The Caribbean Community (CARICOM) is seeking to implement a regional strategy that would address biodiversity across the region.
Thirty (30) delegates from Caribbean territories gathered earlier today for the opening of a two-day regional workshop for the development of the CARICOM Biodiversity Strategy at the CARICOM Secretariat.
The event will serve as the framework for support to CARICOM Member States, Cuba and the Dominican Republic to implement the United Nations Convention on Biological Diversity Strategic Plan 2011-2020.
Charge′ d΄Affaires of EU in Guyana Ms. Layla El Khadraoui.
Regional delegates at the biodiversity workshop at the CARICOM Secretariat today.
Assistant Secretary-General, Human and Social Development, Dr. Douglas Slater.
CARICOM’s Assistant Secretary-General, Human and Social Development, Dr. Douglas Slater said CARICOM members States are currently implementing national scale actions to achieve global biodiversity targets. Today, however, the global results are below target. According to Dr. Slater, Biodiversity is deeply connected to the Caribbean and its existence.
“Natural ecosystems provide the people of the Caribbean community with the essential goods and services, such as food and nutrition, medicines, cosmetics, recreation, fuel storm protection and climate resilience for services such as these, it is critical that we pause and take stock,”
The workshop is funded in part by European Union. Charge′ d΄Affaires of EU in Guyana Layla El Khadraoui said Caribbean countries have been increasing its participation in efforts on climate change and mitigation. She said the workshop “would be helpful in formulating a regional strategy.”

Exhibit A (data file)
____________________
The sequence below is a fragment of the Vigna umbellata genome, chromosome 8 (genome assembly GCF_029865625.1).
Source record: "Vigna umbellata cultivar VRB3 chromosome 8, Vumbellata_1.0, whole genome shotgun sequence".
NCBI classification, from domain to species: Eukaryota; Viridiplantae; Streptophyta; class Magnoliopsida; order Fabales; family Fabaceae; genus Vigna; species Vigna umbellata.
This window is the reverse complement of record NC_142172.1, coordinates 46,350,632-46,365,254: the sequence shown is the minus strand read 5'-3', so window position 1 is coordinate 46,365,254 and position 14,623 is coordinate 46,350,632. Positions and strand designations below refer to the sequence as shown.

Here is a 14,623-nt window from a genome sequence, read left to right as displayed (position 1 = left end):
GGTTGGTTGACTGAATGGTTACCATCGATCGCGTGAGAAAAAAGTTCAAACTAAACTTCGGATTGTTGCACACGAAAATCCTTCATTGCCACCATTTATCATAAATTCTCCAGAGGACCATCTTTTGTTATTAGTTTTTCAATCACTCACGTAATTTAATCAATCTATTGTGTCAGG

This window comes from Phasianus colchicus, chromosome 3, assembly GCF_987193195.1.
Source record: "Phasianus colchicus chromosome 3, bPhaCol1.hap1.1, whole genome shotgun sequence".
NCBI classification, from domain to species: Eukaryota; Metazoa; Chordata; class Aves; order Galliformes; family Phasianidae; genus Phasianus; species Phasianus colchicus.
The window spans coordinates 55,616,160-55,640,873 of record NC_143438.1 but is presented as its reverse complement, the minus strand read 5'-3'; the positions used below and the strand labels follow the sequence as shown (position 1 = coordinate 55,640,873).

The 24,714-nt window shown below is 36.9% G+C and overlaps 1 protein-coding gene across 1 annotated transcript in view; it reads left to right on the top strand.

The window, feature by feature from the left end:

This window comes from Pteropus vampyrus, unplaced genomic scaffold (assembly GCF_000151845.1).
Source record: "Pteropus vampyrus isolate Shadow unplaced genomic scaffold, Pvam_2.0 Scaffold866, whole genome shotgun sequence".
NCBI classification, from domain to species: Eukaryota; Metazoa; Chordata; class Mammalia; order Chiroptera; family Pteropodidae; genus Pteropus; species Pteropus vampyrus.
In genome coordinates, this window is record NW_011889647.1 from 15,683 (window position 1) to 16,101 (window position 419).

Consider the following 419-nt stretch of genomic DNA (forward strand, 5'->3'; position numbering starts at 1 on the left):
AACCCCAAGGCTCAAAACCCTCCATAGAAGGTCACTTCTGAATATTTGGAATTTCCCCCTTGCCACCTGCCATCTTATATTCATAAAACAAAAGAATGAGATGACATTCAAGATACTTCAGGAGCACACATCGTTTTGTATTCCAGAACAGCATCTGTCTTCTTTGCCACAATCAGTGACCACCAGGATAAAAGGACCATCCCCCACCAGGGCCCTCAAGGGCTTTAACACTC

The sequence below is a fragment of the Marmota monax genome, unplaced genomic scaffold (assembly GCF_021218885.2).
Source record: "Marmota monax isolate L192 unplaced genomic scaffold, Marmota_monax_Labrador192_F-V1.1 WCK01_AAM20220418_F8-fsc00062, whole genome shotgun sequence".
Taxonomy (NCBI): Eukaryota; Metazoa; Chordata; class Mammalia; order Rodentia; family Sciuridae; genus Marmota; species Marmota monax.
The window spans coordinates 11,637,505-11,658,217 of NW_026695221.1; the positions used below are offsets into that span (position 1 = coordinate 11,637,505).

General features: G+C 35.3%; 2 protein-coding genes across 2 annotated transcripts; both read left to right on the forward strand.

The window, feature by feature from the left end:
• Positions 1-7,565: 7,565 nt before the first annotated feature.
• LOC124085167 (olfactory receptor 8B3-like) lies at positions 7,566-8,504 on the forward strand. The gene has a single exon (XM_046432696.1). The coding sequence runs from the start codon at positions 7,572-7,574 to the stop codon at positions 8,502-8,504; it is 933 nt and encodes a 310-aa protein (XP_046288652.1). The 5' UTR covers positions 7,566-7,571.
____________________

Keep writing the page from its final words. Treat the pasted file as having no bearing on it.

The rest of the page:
“The Caribbean countries have many common features and the suffer similar problems. The Caribbean region is particularly sensitive to natural disasters like hurricanes as we have seen last year.”
She said various Caribbean countries also have mangroves and coral leaves that form an interrelated ecosystem. These are not only important to the economic and social well-being of the territories but are key elements to adapting to the increasing vulnerability to natural resources.
The CBS is an output under the Caribbean Hub sub-component of Phase II of the Programme for Capacity-Building related to Multilateral Environmental Agreements (MEAs) in African, Caribbean and Pacific (ACP) countries. The programme is supported by the European Union (EU) and UN Environment. The Caribbean Natural Resources Institute (CANARI) is facilitating the development of the CBS for the CARICOM Secretariat.
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